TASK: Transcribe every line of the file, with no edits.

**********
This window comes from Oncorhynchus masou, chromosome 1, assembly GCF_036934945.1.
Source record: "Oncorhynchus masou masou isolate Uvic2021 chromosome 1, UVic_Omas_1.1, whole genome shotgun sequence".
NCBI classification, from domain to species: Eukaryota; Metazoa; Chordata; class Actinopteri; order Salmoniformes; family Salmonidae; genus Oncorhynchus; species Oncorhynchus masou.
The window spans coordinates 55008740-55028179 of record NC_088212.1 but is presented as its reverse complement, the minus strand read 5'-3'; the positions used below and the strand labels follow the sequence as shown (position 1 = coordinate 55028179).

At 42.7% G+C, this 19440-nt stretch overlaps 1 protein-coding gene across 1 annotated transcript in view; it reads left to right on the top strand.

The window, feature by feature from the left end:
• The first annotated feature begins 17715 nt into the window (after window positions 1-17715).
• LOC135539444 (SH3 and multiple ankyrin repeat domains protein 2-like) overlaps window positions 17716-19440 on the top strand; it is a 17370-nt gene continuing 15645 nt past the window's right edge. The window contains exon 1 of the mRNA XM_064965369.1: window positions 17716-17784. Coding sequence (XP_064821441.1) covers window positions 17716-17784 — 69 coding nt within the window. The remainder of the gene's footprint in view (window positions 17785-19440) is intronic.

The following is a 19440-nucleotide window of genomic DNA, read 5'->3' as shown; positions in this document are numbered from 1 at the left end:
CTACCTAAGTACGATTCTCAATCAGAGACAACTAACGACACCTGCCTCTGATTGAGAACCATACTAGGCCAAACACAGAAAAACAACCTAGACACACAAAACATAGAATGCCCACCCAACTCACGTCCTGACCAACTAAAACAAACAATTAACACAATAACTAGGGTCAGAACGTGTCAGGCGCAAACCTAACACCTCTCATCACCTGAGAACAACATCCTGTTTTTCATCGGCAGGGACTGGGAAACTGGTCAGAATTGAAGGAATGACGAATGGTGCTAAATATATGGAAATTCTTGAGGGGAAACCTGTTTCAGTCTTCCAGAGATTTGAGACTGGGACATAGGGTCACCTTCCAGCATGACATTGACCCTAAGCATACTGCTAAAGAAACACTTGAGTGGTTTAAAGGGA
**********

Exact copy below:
This window comes from Oncorhynchus masou, chromosome 1, assembly GCF_036934945.1.
Source record: "Oncorhynchus masou masou isolate Uvic2021 chromosome 1, UVic_Omas_1.1, whole genome shotgun sequence".
NCBI classification, from domain to species: Eukaryota; Metazoa; Chordata; class Actinopteri; order Salmoniformes; family Salmonidae; genus Oncorhynchus; species Oncorhynchus masou.
The window spans coordinates 55008740-55028179 of record NC_088212.1 but is presented as its reverse complement, the minus strand read 5'-3'; the positions used below and the strand labels follow the sequence as shown (position 1 = coordinate 55028179).

At 42.7% G+C, this 19440-nt stretch overlaps 1 protein-coding gene across 1 annotated transcript in view; it reads left to right on the top strand.

The window, feature by feature from the left end:
• The first annotated feature begins 17715 nt into the window (after window positions 1-17715).
• LOC135539444 (SH3 and multiple ankyrin repeat domains protein 2-like) overlaps window positions 17716-19440 on the top strand; it is a 17370-nt gene continuing 15645 nt past the window's right edge. The window contains exon 1 of the mRNA XM_064965369.1: window positions 17716-17784. Coding sequence (XP_064821441.1) covers window positions 17716-17784 — 69 coding nt within the window. The remainder of the gene's footprint in view (window positions 17785-19440) is intronic.

The following is a 19440-nucleotide window of genomic DNA, read 5'->3' as shown; positions in this document are numbered from 1 at the left end:
CTACCTAAGTACGATTCTCAATCAGAGACAACTAACGACACCTGCCTCTGATTGAGAACCATACTAGGCCAAACACAGAAAAACAACCTAGACACACAAAACATAGAATGCCCACCCAACTCACGTCCTGACCAACTAAAACAAACAATTAACACAATAACTAGGGTCAGAACGTGTCAGGCGCAAACCTAACACCTCTCATCACCTGAGAACAACATCCTGTTTTTCATCGGCAGGGACTGGGAAACTGGTCAGAATTGAAGGAATGACGAATGGTGCTAAATATATGGAAATTCTTGAGGGGAAACCTGTTTCAGTCTTCCAGAGATTTGAGACTGGGACATAGGGTCACCTTCCAGCATGACATTGACCCTAAGCATACTGCTAAAGAAACACTTGAGTGGTTTAAAGGGA